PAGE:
For more than 30 years, Clint Eastwood has put out films that bear his mark as a director, producer, and actor via his Warner Bros.-based Malpaso Prods.
And his Malpaso Records label has allowed him to share his love of jazz, such as with the soundtrack to his pic "The Bridges of Madison County."
"People call Malpaso a family and I agree with that," says producer Robert Lorenz, who started out with Eastwood as an assistant director on "Bridges." "Our productions are kind of like our yearly reunion. We are up and running from day one. It makes it incredibly efficient. Of course, the most efficient thing is Clint. He knows what he's doing and what he wants, which makes it easy for everybody. And that is why people want to work with him."
Lately, Malpaso has put out one film every year or two.
"He basically does one film at a time," explains his longtime publicist, Marco Barla. "Other independent production companies work differently. Maybe they do six or eight or whatever, and now you've got Revolution Films or Morgan Creek or Village Roadshow.
"Clint's had a very good relationship with Warner Bros. for 30 years. He makes films that are interesting to him that he thinks have an audience...and they are agreeable to that and they finance it and they distribute it."
His agreement with Warner Bros. is flexible enough so that he could make "City Heat" for Paramount, "In the Line of Fire" for Columbia and "Absolute Power" for Castle Rock. Eastwood will unveil his 24th directorial effort -- "Mystic River," from the novel by Dennis Lehane -- in October.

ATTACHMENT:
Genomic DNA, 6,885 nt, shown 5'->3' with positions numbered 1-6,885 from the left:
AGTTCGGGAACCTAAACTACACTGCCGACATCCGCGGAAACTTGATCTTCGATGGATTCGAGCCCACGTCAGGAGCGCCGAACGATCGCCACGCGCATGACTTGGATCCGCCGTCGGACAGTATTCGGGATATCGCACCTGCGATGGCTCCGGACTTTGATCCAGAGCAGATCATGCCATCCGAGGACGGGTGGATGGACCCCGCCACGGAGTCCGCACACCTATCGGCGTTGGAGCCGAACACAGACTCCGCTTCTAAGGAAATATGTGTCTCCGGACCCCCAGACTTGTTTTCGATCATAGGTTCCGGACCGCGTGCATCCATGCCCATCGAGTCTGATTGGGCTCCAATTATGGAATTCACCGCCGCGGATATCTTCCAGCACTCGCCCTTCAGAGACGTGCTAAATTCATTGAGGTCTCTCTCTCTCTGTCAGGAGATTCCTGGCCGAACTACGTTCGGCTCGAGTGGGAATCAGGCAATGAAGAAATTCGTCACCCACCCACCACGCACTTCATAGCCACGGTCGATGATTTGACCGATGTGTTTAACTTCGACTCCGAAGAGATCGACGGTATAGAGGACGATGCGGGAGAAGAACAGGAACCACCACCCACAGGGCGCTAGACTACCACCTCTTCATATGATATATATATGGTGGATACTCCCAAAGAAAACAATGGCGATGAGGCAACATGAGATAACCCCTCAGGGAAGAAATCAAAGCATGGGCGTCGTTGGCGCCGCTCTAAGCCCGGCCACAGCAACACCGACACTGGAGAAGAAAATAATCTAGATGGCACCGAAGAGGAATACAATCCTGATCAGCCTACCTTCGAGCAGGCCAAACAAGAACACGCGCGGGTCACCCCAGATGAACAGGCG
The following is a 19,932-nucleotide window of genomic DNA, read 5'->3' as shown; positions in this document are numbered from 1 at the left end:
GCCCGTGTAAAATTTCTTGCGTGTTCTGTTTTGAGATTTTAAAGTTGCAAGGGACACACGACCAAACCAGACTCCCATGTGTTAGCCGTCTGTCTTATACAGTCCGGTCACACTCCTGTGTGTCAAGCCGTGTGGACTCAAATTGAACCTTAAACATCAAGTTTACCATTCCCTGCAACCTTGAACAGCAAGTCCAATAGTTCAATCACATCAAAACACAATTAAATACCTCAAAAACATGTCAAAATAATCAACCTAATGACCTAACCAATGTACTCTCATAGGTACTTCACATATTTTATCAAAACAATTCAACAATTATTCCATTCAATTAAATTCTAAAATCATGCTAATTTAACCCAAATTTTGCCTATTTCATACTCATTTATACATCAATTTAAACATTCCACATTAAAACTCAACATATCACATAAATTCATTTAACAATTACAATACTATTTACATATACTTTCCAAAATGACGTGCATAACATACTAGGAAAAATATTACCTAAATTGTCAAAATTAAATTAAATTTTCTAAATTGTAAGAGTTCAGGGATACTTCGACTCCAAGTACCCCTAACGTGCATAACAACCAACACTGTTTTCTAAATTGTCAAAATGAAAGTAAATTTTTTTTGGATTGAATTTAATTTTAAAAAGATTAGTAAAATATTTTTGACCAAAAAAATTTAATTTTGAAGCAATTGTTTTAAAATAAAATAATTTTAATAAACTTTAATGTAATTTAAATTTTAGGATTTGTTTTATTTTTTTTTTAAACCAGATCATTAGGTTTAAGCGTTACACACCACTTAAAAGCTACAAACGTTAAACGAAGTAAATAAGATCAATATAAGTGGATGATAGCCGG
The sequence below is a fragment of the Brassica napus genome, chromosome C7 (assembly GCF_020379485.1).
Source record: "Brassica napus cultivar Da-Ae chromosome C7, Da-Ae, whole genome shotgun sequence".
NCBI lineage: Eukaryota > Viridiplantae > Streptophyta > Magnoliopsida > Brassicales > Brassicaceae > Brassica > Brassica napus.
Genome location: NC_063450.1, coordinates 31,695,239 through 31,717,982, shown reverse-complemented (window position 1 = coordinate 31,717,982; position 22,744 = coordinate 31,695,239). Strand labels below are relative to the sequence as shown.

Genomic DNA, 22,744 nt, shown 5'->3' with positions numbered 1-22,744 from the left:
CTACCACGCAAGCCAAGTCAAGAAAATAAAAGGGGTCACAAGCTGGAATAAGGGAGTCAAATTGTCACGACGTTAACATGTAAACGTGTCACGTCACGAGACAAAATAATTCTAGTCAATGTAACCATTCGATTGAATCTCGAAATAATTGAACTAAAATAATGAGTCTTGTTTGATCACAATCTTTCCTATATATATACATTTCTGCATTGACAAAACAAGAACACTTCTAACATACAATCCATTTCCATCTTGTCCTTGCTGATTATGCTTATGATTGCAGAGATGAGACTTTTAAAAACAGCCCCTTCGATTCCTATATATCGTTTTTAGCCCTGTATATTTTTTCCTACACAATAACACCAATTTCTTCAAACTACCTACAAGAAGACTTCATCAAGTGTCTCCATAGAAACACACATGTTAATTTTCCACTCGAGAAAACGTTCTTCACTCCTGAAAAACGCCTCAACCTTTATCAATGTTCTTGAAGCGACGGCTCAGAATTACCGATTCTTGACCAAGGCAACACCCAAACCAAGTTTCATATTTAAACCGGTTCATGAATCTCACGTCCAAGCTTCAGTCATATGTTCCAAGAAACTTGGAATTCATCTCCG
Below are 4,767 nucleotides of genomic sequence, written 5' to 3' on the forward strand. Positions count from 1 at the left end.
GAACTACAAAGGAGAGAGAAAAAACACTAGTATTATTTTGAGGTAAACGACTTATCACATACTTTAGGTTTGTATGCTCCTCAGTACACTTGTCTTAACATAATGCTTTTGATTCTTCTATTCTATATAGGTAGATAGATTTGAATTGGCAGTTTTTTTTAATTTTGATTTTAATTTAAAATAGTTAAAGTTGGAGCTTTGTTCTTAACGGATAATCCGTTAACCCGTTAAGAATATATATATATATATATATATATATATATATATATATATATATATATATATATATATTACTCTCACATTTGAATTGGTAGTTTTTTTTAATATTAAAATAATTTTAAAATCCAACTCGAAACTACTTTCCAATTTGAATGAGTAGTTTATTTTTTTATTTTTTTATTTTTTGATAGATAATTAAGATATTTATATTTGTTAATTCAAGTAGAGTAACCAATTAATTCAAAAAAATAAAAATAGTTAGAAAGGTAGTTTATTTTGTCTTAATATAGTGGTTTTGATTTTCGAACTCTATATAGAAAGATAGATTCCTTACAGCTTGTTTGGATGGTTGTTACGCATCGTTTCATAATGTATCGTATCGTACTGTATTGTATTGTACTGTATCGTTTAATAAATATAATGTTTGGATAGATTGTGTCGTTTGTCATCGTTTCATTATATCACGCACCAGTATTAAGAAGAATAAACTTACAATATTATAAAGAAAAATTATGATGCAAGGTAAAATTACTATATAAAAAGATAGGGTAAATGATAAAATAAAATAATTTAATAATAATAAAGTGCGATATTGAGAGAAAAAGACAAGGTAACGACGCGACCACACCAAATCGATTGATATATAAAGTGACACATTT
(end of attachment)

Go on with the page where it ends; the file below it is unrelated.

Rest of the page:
The film stars Sean Penn, Tim Robbins and Kevin Bacon as three childhood friends brought back together by the murder of one of their daughters. The ensemble cast includes Laurence Fishburne, Marcia Gay Harden and Laura Linney.
"It's not what you would consider a conventional film," says Barla. "It's got a lot of elements and a large cast. This is a pretty serious film with some really accomplished, Oscar-level people."
Lehane had instructed his agent not to consider movie offers for his books, but when he heard Eastwood was interested in "Mystic River," he changed his mind.
"River" is only the fourth film Eastwood has directed and not appeared in, after "Breezy," "Bird" and "Midnight in the Garden of Good and Evil."
"The last project, 'Blood Work,' was a lot of work," says Lorenz. "He was in almost every scene and he had a lot of dialogue and it's exhausting for somebody to have to direct and act at the same time. So, I think he was looking for maybe a rest from that."
Eastwood is also taking a bit of a rest after wrapping "River," which, true to his reputation for efficiency, he brought in ahead of schedule. While he had already lined up "River" during the production of "Blood Work," says Lorenz, Eastwood has not announced his next film.
"He hasn't said anything and I don't ask," Lorenz tells Daily Variety. "When he's ready, he'll let us know. I think right now, he's just really savoring 'Mystic River.' We're all just very pleased with the way it's turning out and I think he just wants to enjoy that. That's what he's done in the past with projects that he's really liked."